02. Shebeen Queen
04. Hot Fingers
06. The Nature Of Man
07. Sansa Kuwa
08. Stop Dreaming Mr. D.
09. The Queen Blues
The realm of Western-influenced African music is consistently dominated by such powerhouse names as Fela Kuti, Victor Uwaifo and other West African legends whose 60s and 70s recordings have been reissued by companies like Soundway, Strut and Analog Africa. One can't possibly hope even to scratch the surface of the continent, however, without giving mention to Zambia's Zamrock scene which, alongside the music that arose in Ethiopia in the late 60s and early 70s, is leagues deep and largely misunderstood.
In the same vein,the genius of multi-instrumentalist Rikki Ililonga, and the famed Musi-O-Tunya band he helped found, have been afforded little international light. Ililonga's charismatic presence and unparrelled musicality - coupled with his ability to pen deeper lyrics than most in the genre - and Musi-O-Tunya's transcendent ability to deal in difficult traditional Zambian rhythms, deep funk and unrestrained fuzz rock in equal measure, have made for some amazing albums.
Rikki Ililonga started playing the guitar at the age of 18. Has played with almost every band in Zambia. Travelled extesively in Africa and abroad in search of musical knowledge. Founder member of Musi-O-Tunya who are know based in Nairobi – Kenya. In this, his first album, Rikki composed and arranged all the numbers. He switches from electric guitar to acoustic and slide guitars, bass, drums, congas and harmonicas with ease. He played all the instruments and does all the vocals himself. If you want to listen to African sound with a difference, this is the one. The sound of Rikki Ililonga of Zambia.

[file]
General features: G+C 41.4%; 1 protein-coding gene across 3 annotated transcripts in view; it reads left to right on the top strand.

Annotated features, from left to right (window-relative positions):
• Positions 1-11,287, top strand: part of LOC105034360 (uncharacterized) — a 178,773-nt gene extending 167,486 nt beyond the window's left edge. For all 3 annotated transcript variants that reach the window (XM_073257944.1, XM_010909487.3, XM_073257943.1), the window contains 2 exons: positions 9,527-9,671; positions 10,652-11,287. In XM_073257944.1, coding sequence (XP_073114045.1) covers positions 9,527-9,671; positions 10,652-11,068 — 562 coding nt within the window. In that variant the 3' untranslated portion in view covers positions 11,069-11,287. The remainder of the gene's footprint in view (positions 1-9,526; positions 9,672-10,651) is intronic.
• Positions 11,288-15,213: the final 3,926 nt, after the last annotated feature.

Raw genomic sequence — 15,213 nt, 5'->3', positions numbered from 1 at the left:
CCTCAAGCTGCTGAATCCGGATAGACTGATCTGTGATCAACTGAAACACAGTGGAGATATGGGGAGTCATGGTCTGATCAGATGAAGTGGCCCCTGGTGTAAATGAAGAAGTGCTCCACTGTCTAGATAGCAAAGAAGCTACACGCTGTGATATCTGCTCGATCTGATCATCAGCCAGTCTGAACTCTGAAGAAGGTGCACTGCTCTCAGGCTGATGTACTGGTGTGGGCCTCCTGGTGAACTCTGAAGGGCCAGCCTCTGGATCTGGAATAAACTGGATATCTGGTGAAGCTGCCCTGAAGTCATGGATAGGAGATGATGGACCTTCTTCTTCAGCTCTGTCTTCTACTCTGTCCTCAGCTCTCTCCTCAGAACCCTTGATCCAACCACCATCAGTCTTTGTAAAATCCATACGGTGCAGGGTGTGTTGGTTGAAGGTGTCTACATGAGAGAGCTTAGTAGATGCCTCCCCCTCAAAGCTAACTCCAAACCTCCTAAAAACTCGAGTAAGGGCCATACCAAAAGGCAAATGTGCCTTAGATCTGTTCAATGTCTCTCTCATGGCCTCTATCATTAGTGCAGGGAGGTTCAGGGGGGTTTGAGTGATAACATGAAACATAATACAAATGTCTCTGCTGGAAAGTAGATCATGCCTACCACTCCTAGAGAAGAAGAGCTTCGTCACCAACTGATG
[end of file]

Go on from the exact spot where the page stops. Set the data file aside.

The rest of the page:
- Choko M’hango
I would like to thank the following people for giving me encouragement and confidence thru’out the years of my musical career. Thanks to Ernest Mando for helping me see thru mice’elf. To Mannasseh Phiri and Charles Mando for tolerating my filthy habits and bad manners. And loving thanks to Sandi, who lived through it all to become my best friend, lover and wife – May the spirits bless her fanny. My special thanks to Brother Njenga and Charlie Sekano for blowing their horns along. Not to forget Bonnie Wanda, George Monte and Jimi Mawi. Lastly, I’d like to thanks George Kaemba to whom this ambum is dedicated with love and respect, for living thru’ the noise and joysticks without complaining. And thanks to U, whoever U’re, for reading this B.S.
There’s a little more polish to this stuff (and a lot of acoustic guitar-based singer/songwriter stuff), as opposed to the wildass in-studio jams of the Musi-O-Tunya album, but Ililonga doesn’t restrain himself that much — he takes one of his scorching guitar solos through the entirety of “Sansa Kuwa,” and the funk groove of “The Hole” is unstoppable. Ililonga’s English-language lyrics are frequently dark, dealing with depression and social problems in Zambia, as opposed to the party anthems many other African groups were recording at the time, and his voice is weirdly compelling, more reminiscent of Damo Suzuki than peers like Fela or Sir Victor Uwaifo.